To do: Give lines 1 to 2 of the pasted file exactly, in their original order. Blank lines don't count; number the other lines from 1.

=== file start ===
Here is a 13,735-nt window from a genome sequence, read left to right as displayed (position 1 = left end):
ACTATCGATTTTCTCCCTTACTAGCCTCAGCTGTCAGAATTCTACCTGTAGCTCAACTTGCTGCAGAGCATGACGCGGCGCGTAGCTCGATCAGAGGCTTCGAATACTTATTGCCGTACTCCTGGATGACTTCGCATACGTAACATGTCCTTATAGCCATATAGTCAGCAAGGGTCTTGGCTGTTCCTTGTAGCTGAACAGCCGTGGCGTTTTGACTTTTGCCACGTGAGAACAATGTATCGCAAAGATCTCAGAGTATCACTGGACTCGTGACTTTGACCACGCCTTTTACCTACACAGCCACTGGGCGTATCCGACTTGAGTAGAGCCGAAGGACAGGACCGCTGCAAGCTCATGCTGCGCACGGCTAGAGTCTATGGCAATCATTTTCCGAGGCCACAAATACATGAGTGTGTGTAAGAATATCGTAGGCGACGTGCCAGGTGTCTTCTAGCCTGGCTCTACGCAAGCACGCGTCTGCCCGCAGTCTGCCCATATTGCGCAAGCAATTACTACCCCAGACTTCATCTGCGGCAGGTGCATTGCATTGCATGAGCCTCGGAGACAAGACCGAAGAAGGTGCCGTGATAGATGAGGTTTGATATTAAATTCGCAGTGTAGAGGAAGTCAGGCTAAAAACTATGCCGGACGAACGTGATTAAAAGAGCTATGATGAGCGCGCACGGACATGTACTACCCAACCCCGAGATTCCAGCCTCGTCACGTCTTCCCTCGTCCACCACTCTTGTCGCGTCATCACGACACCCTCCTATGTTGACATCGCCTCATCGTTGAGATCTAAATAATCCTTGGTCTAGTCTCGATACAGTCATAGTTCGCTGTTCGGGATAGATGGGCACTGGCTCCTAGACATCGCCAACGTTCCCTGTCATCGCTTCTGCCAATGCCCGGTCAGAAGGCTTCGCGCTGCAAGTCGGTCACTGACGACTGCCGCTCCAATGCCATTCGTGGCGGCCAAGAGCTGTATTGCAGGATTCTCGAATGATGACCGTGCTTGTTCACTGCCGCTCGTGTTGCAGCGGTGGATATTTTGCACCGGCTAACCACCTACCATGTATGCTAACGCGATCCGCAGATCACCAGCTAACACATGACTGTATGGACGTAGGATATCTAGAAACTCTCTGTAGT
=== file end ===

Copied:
Here is a 13,735-nt window from a genome sequence, read left to right as displayed (position 1 = left end):
ACTATCGATTTTCTCCCTTACTAGCCTCAGCTGTCAGAATTCTACCTGTAGCTCAACTTGCTGCAGAGCATGACGCGGCGCGTAGCTCGATCAGAGGCTTCGAATACTTATTGCCGTACTCCTGGATGACTTCGCATACGTAACATGTCCTTATAGCCATATAGTCAGCAAGGGTCTTGGCTGTTCCTTGTAGCTGAACAGCCGTGGCGTTTTGACTTTTGCCACGTGAGAACAATGTATCGCAAAGATCTCAGAGTATCACTGGACTCGTGACTTTGACCACGCCTTTTACCTACACAGCCACTGGGCGTATCCGACTTGAGTAGAGCCGAAGGACAGGACCGCTGCAAGCTCATGCTGCGCACGGCTAGAGTCTATGGCAATCATTTTCCGAGGCCACAAATACATGAGTGTGTGTAAGAATATCGTAGGCGACGTGCCAGGTGTCTTCTAGCCTGGCTCTACGCAAGCACGCGTCTGCCCGCAGTCTGCCCATATTGCGCAAGCAATTACTACCCCAGACTTCATCTGCGGCAGGTGCATTGCATTGCATGAGCCTCGGAGACAAGACCGAAGAAGGTGCCGTGATAGATGAGGTTTGATATTAAATTCGCAGTGTAGAGGAAGTCAGGCTAAAAACTATGCCGGACGAACGTGATTAAAAGAGCTATGATGAGCGCGCACGGACATGTACTACCCAACCCCGAGATTCCAGCCTCGTCACGTCTTCCCTCGTCCACCACTCTTGTCGCGTCATCACGACACCCTCCTATGTTGACATCGCCTCATCGTTGAGATCTAAATAATCCTTGGTCTAGTCTCGATACAGTCATAGTTCGCTGTTCGGGATAGATGGGCACTGGCTCCTAGACATCGCCAACGTTCCCTGTCATCGCTTCTGCCAATGCCCGGTCAGAAGGCTTCGCGCTGCAAGTCGGTCACTGACGACTGCCGCTCCAATGCCATTCGTGGCGGCCAAGAGCTGTATTGCAGGATTCTCGAATGATGACCGTGCTTGTTCACTGCCGCTCGTGTTGCAGCGGTGGATATTTTGCACCGGCTAACCACCTACCATGTATGCTAACGCGATCCGCAGATCACCAGCTAACACATGACTGTATGGACGTAGGATATCTAGAAACTCTCTGTAGT